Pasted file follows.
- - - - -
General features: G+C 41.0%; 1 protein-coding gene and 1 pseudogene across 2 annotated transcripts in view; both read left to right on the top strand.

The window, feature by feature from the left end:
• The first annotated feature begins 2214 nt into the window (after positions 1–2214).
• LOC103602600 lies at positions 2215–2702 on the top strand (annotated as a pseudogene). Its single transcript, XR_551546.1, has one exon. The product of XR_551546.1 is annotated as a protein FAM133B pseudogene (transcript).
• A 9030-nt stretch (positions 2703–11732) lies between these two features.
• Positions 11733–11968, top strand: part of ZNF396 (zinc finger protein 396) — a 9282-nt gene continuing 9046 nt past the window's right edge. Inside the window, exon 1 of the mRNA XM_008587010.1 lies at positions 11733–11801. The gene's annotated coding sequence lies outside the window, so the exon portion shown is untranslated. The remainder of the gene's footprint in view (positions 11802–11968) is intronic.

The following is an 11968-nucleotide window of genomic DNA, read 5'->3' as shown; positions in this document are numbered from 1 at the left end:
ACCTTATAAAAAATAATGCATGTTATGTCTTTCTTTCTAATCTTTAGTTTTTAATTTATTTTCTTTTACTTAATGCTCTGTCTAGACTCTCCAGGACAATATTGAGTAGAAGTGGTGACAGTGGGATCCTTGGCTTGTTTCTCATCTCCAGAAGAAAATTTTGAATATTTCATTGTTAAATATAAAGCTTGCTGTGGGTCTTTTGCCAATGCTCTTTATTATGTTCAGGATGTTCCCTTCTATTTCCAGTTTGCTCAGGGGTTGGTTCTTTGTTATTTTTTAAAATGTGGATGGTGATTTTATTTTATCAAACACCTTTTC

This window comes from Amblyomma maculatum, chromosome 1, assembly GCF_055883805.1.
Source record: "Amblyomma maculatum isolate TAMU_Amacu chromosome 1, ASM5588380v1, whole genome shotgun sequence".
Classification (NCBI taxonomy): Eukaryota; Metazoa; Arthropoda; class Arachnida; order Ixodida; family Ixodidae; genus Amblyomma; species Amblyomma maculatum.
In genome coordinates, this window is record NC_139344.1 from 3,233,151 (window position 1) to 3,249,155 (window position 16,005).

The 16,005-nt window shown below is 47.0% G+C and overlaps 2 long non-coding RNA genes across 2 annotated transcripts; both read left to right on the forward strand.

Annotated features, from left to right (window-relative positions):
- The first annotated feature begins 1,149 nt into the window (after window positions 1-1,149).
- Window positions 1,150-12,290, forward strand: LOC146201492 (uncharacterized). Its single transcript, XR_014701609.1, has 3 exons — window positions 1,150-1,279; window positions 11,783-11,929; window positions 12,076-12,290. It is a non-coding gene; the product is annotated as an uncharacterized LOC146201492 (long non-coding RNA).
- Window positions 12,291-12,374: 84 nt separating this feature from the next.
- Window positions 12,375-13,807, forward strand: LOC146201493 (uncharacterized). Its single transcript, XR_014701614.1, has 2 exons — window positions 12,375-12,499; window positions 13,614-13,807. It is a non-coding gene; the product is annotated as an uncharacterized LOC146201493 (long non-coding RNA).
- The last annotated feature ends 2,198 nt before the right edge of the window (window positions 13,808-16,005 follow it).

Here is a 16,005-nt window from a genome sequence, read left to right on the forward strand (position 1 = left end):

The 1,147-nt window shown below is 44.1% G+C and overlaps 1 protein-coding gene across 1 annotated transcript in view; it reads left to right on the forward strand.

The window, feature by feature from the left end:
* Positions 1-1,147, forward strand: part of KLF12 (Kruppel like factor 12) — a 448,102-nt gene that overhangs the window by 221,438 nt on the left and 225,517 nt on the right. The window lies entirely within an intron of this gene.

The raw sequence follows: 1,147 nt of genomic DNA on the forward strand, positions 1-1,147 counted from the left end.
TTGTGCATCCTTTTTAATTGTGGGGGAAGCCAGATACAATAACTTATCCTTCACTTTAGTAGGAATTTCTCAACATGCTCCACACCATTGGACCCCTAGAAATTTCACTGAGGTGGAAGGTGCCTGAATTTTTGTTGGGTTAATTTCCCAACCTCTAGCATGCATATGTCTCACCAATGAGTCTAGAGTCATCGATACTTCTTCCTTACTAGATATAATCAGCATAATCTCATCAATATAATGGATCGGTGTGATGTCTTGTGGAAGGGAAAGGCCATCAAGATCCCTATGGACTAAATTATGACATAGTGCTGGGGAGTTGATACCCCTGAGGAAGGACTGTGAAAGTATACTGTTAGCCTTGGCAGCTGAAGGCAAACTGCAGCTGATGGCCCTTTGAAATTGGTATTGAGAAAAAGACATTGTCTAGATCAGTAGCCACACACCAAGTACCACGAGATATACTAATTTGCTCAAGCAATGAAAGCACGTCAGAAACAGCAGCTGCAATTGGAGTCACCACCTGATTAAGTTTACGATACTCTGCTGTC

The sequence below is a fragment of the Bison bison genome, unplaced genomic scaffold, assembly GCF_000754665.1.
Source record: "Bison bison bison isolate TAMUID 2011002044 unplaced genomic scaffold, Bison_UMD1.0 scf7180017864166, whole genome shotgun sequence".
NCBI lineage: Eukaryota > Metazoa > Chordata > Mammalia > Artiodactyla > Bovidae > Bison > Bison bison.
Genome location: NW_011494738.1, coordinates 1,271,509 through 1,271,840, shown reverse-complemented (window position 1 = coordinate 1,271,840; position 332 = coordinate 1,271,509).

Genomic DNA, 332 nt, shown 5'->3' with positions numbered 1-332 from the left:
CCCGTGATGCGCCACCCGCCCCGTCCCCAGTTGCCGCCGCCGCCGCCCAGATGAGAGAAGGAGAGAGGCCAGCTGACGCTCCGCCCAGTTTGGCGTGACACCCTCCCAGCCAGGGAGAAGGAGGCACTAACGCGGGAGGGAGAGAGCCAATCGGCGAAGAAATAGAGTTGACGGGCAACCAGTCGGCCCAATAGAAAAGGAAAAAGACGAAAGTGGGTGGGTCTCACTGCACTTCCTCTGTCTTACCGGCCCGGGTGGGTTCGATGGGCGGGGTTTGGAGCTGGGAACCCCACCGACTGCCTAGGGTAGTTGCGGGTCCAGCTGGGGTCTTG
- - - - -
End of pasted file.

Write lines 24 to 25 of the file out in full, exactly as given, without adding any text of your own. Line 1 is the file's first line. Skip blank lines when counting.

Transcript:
The raw sequence follows: 1,147 nt of genomic DNA on the forward strand, positions 1-1,147 counted from the left end.
TTGTGCATCCTTTTTAATTGTGGGGGAAGCCAGATACAATAACTTATCCTTCACTTTAGTAGGAATTTCTCAACATGCTCCACACCATTGGACCCCTAGAAATTTCACTGAGGTGGAAGGTGCCTGAATTTTTGTTGGGTTAATTTCCCAACCTCTAGCATGCATATGTCTCACCAATGAGTCTAGAGTCATCGATACTTCTTCCTTACTAGATATAATCAGCATAATCTCATCAATATAATGGATCGGTGTGATGTCTTGTGGAAGGGAAAGGCCATCAAGATCCCTATGGACTAAATTATGACATAGTGCTGGGGAGTTGATACCCCTGAGGAAGGACTGTGAAAGTATACTGTTAGCCTTGGCAGCTGAAGGCAAACTGCAGCTGATGGCCCTTTGAAATTGGTATTGAGAAAAAGACATTGTCTAGATCAGTAGCCACACACCAAGTACCACGAGATATACTAATTTGCTCAAGCAATGAAAGCACGTCAGAAACAGCAGCTGCAATTGGAGTCACCACCTGATTAAGTTTACGATACTCTGCTGTC